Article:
At Coventry, upon Saint Lambert's Day;
There shall your swords and lances arbitrate
The swelling difference of your settled hate.
--William Shakespeare from Richard II (1.1.204-206)
|Knights clashing in Knightdale, NC|
The Book Phantom took a Shakespearean field trip this weekend to the NC Renaissance Faire in Knightdale (how appropriate is that location?). The best feature of the fair is always the jousting. In Shakespeare's time, jousting had become less about martial training and more about pomp at court. On Queen Elizabeth I's Accession Day, tournaments were held for courtiers to honor the queen and to entertain the masses (even the public was admitted for a small charge). The queen had her own champion at these events. For 30 years, Sir Henry Lee fought for Her Majesty's honor. In later years, her champions were Sir George Clifford (who wore her token glove pinned to his hat flap) and Robert Dudley.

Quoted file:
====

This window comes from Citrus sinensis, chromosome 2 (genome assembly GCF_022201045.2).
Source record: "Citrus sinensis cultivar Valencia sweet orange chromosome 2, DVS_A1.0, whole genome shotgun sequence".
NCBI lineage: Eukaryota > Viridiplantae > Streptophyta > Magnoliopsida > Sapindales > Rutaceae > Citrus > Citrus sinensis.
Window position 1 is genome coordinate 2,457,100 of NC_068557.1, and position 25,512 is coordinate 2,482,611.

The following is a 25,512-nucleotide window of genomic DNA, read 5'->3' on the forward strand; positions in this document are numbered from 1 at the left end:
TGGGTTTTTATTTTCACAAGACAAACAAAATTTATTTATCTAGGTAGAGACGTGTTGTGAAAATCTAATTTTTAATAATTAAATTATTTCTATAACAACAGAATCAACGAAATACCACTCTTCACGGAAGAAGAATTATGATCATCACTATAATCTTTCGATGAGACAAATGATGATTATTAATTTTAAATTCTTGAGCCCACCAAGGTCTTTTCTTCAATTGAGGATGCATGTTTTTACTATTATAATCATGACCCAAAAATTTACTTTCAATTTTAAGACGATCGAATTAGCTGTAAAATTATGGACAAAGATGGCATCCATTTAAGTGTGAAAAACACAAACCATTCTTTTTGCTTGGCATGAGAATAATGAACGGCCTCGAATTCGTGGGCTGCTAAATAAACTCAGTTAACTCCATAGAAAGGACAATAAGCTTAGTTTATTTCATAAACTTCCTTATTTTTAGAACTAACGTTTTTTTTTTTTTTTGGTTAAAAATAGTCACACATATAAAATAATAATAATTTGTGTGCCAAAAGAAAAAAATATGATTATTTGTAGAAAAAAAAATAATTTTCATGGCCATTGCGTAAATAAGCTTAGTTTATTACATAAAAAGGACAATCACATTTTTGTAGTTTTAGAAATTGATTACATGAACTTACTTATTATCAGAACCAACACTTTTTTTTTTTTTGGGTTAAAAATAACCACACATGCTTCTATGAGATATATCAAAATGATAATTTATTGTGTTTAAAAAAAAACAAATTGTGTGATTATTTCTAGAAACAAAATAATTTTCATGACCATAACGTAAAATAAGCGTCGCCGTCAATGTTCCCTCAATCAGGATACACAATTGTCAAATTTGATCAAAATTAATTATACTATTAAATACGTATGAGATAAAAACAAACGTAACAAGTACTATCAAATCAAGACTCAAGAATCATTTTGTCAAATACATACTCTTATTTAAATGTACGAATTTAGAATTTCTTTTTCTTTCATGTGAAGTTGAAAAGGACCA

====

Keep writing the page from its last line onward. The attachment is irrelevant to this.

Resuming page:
|Knights lancing the rings|
As the Renaissance progressed, jousting declined in importance, especially in England. The reasons are likely twofold: 1) the invention of the musket and use of gunpowder became more widespread, changing the skills a knight required in battle, and 2) the theater, with its costumes and pageantry, became the more popular form of entertainment for the people.